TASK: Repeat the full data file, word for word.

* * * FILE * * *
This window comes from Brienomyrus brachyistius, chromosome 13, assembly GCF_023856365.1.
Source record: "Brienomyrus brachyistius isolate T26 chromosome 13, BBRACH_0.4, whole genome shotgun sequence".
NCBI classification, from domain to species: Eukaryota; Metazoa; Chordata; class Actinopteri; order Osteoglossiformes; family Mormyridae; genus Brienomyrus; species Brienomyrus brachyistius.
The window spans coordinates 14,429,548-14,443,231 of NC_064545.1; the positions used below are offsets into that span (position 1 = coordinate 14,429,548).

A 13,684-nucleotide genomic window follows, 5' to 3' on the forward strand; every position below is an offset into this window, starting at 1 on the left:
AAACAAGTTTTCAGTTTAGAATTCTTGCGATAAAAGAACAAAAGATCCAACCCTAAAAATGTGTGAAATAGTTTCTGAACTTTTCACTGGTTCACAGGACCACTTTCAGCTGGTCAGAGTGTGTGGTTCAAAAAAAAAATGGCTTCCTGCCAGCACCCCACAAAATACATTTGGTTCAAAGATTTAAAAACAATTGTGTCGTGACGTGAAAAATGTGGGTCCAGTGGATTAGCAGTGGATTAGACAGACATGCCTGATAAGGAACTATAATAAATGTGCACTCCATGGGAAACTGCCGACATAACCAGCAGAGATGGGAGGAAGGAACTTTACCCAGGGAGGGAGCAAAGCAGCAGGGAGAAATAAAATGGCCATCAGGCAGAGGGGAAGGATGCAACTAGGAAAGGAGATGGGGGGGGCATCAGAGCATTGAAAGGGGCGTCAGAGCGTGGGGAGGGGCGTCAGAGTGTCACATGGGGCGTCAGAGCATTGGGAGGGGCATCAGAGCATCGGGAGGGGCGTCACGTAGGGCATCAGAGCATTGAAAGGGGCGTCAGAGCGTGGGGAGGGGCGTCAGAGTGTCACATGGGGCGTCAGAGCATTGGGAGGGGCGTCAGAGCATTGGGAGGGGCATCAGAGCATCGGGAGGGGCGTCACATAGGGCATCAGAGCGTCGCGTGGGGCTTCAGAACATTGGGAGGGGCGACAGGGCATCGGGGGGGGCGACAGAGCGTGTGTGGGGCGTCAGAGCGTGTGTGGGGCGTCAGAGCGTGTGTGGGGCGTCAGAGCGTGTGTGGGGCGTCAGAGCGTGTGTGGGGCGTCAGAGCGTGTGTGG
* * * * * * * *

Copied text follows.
This window comes from Brienomyrus brachyistius, chromosome 13, assembly GCF_023856365.1.
Source record: "Brienomyrus brachyistius isolate T26 chromosome 13, BBRACH_0.4, whole genome shotgun sequence".
NCBI classification, from domain to species: Eukaryota; Metazoa; Chordata; class Actinopteri; order Osteoglossiformes; family Mormyridae; genus Brienomyrus; species Brienomyrus brachyistius.
The window spans coordinates 14,429,548-14,443,231 of NC_064545.1; the positions used below are offsets into that span (position 1 = coordinate 14,429,548).

A 13,684-nucleotide genomic window follows, 5' to 3' on the forward strand; every position below is an offset into this window, starting at 1 on the left:
AAACAAGTTTTCAGTTTAGAATTCTTGCGATAAAAGAACAAAAGATCCAACCCTAAAAATGTGTGAAATAGTTTCTGAACTTTTCACTGGTTCACAGGACCACTTTCAGCTGGTCAGAGTGTGTGGTTCAAAAAAAAAATGGCTTCCTGCCAGCACCCCACAAAATACATTTGGTTCAAAGATTTAAAAACAATTGTGTCGTGACGTGAAAAATGTGGGTCCAGTGGATTAGCAGTGGATTAGACAGACATGCCTGATAAGGAACTATAATAAATGTGCACTCCATGGGAAACTGCCGACATAACCAGCAGAGATGGGAGGAAGGAACTTTACCCAGGGAGGGAGCAAAGCAGCAGGGAGAAATAAAATGGCCATCAGGCAGAGGGGAAGGATGCAACTAGGAAAGGAGATGGGGGGGGCATCAGAGCATTGAAAGGGGCGTCAGAGCGTGGGGAGGGGCGTCAGAGTGTCACATGGGGCGTCAGAGCATTGGGAGGGGCATCAGAGCATCGGGAGGGGCGTCACGTAGGGCATCAGAGCATTGAAAGGGGCGTCAGAGCGTGGGGAGGGGCGTCAGAGTGTCACATGGGGCGTCAGAGCATTGGGAGGGGCGTCAGAGCATTGGGAGGGGCATCAGAGCATCGGGAGGGGCGTCACATAGGGCATCAGAGCGTCGCGTGGGGCTTCAGAACATTGGGAGGGGCGACAGGGCATCGGGGGGGGCGACAGAGCGTGTGTGGGGCGTCAGAGCGTGTGTGGGGCGTCAGAGCGTGTGTGGGGCGTCAGAGCGTGTGTGGGGCGTCAGAGCGTGTGTGGGGCGTCAGAGCGTGTGTGG